Herman Cain is the flavor of the month in Republican presidential politics.

But if the arc of the 2012 presidential race tells us anything, it’s that social conservatives — and conservatives more generally — will tire of the former Godfather’s Pizza CEO at some point and once again search for the next big thing.

“It’s become the whack-a-mole primary,” Republican strategist Mark McKinnon said. “Whoever sticks up their head gets hammered.” He added that “GOP primary voters sense Obama is vulnerable and they are desperate for a gladiator to take him on, so candidates get elevated to extraordinary heights so quickly they can’t maintain the altitude.”

Jan van Lohuizen, a Republican consultant who handled polling for President George W. Bush, suggested that the volatility is the result of the relative anonymity of the field. “This is the first time we’ve had a primary where most conservative candidates are unknown,” he said. “We don’t have an ‘old familiar’ with good credentials running, and that has not happened in a while.”

Cain is the latest of a type that began, amazingly enough, with reality television star Donald Trump, who surged in opinion polls before deciding not to run.

Then came Rep. Michele Bachmann (Minn.) whose 15 minutes of fame appeared to end on Aug. 13, the day she won the Ames Straw Poll and the day Texas Gov. Rick Perry entered the race.

Perry’s rise among conservatives was meteoric but his fall has been equally so. His position on immigration as well as his executive order mandating that teenage girls receive the HPV vaccine have raised questions about his conservative bona fides. (Of this group, however, there’s little question that Perry is the most likely to be the nominee because of, in large part, his fundraising ability.)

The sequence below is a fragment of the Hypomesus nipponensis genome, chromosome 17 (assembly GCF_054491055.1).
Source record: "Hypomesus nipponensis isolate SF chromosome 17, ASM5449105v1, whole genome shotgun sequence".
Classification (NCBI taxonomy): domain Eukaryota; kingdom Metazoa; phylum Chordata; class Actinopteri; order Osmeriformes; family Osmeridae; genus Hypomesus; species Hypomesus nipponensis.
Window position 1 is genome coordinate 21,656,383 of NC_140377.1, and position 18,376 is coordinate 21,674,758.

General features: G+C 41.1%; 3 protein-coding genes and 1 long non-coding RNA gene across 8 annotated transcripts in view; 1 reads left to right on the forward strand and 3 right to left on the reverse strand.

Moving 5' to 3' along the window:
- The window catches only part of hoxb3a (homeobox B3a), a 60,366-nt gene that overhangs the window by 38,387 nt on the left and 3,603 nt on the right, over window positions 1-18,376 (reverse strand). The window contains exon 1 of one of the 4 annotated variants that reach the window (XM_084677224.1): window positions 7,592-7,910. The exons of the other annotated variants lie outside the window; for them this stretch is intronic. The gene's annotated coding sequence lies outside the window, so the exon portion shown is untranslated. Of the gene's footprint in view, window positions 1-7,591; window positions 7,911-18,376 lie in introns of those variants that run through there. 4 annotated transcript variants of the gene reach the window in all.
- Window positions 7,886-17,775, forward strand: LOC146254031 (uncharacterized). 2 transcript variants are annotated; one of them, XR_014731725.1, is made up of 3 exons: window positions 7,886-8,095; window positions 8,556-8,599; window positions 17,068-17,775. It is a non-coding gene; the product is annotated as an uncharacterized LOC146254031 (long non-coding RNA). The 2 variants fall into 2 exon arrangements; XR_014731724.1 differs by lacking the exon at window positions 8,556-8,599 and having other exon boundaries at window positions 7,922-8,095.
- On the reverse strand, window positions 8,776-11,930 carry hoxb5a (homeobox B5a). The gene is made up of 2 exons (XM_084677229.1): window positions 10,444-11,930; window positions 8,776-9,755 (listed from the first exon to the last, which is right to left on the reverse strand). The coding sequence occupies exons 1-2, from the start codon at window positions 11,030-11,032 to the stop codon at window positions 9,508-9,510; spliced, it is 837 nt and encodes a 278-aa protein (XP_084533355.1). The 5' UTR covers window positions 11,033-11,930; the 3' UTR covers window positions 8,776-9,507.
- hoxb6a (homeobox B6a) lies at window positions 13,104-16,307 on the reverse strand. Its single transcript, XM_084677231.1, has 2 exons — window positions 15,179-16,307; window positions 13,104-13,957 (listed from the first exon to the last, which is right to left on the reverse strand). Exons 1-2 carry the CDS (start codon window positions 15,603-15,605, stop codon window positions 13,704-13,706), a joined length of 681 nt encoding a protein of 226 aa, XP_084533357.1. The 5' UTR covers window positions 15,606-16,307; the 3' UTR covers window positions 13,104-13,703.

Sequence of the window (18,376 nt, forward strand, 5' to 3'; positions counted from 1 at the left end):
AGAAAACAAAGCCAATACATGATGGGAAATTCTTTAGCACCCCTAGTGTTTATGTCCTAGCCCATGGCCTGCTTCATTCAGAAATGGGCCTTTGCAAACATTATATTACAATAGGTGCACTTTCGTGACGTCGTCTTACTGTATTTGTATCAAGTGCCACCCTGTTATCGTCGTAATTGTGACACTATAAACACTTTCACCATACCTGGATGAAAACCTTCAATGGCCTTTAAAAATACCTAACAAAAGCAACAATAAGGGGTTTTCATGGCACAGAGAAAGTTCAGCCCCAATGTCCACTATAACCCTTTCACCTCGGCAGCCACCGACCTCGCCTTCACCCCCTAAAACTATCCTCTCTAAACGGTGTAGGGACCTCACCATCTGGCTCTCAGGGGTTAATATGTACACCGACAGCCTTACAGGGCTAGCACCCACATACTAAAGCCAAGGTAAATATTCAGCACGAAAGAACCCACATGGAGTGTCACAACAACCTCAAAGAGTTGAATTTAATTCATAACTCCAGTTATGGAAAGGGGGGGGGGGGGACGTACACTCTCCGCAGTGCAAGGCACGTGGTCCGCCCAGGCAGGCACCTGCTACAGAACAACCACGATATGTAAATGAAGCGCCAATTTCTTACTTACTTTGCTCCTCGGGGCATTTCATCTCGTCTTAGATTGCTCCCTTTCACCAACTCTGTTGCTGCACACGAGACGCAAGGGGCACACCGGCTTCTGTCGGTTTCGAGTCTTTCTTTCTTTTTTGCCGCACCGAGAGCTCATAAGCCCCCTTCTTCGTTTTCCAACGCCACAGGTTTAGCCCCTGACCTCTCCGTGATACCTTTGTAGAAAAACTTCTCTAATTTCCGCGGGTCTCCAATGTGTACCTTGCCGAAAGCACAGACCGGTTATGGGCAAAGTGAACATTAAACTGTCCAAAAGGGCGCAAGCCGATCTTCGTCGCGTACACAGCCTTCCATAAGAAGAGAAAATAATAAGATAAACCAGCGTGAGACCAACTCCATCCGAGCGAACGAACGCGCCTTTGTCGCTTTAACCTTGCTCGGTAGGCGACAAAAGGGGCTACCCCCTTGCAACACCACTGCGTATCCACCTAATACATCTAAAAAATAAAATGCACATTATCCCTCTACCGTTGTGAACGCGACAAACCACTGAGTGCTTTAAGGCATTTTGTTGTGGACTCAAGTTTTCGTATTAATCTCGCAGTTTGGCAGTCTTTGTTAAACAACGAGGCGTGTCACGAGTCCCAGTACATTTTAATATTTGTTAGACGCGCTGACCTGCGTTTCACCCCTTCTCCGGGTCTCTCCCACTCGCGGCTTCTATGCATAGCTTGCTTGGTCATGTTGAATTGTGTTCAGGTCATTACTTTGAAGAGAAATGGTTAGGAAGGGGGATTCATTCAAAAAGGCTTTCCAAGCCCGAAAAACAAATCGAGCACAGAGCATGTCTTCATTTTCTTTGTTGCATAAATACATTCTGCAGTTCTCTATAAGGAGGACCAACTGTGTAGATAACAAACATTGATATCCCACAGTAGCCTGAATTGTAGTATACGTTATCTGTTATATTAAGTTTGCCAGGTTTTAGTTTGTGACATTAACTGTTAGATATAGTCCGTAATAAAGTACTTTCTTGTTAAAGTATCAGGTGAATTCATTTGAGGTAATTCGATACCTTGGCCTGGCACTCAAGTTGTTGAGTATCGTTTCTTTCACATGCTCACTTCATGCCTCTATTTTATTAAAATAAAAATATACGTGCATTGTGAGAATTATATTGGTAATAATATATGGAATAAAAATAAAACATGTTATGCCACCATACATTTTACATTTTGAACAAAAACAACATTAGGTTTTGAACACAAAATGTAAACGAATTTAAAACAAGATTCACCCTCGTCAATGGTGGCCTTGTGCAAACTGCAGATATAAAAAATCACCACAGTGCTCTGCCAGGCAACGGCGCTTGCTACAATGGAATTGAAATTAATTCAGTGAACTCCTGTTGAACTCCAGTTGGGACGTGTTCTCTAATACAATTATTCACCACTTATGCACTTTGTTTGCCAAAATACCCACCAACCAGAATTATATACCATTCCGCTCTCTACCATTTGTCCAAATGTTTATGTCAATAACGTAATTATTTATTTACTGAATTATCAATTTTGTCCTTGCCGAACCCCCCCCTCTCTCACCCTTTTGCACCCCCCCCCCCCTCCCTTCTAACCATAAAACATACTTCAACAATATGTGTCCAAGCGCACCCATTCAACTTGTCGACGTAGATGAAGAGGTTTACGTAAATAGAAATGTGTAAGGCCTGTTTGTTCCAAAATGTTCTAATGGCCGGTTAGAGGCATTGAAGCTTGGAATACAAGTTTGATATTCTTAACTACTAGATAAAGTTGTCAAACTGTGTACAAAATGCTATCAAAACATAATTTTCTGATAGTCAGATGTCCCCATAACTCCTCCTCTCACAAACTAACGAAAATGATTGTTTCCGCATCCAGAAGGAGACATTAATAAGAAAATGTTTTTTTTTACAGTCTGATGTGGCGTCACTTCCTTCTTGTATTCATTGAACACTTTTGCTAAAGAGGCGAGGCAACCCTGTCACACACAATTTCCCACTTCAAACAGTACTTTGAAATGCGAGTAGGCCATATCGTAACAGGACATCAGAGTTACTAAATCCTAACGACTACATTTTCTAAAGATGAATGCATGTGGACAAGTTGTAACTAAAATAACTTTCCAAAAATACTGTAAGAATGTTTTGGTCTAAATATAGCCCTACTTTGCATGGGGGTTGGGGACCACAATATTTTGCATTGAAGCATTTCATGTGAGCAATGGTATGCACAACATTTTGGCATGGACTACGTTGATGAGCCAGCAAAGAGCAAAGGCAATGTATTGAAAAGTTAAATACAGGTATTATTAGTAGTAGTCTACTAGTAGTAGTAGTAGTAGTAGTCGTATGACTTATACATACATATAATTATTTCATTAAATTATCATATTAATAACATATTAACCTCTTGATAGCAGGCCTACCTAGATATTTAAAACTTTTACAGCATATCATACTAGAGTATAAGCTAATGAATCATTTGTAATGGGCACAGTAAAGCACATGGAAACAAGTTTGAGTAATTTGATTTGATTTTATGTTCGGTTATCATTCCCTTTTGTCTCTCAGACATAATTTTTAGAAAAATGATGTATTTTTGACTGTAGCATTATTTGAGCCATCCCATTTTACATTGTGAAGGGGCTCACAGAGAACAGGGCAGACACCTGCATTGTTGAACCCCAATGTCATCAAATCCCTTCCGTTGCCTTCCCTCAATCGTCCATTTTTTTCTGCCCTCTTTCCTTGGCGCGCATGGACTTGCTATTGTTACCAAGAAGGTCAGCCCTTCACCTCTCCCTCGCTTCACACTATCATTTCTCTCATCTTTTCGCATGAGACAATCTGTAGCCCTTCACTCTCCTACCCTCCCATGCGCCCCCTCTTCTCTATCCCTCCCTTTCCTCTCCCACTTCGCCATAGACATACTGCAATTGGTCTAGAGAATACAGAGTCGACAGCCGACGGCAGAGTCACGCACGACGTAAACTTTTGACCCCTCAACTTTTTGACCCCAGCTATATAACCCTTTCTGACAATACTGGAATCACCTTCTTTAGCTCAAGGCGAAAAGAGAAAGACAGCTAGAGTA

Enter Cain, who has zoomed to the top tier off the strength of his rhetorical gifts — he gave the best speech, without question, at Ames — and a surprising victory in a Florida straw poll last month.

Amid the Cain hype, however, there’s reason to doubt his staying power. The candidate has struggled to retain top staff members — in key early-voting states such as Iowa and nationally — and, as a result, has only the barest traces of a political organization to capi­tal­ize on his moment. (His campaign says it’s increasing staffing but shows few signs hiring.)

Cain also has been somewhat gaffe-prone, having to apologize for insisting that he would not want a Muslim in his Cabinet and arguing, oddly, that although he has a team of economic advisers, he wasn’t willing to divulge their names.

“Cain is the early fall fling,” said one Republican operative who is monitoring the race. “But few really expect Cain to get the nomination, least of all Herman.”

If Cain isn’t able to sustain his momentum, who might fill the void? The two most obvious candidates are former House speaker Newt Gingrich (Ga.) and former senator Rick Santorum (Pa.).

Gingrich has already bottomed out in the campaign — his entire political team quit earlier this year — and reenergized his effort with several solid debate performances. Santorum is the tortoise of the field, watching while more charismatic figures such as Bachmann and Cain eclipse him and hoping his moment comes.

Of the two, Santorum seems the more likely option. He finished a solid third at the Values Voter Summit over the weekend — a sign of a spark of momentum? — and has a campaign team on the ground in Iowa. Add to that the fact that he is a down-the-line social conservative with a voting record during more than a decade in Congress to back it up and it’s possible that Santorum is the next best choice to fill the lingering void among conservatives.

“I think Santorum is the next flavor,” predicted one senior Republican strategist not aligned with any of the candidates. “But if Cain can prove he has some endurance, he may become a flavor that hangs around a while.”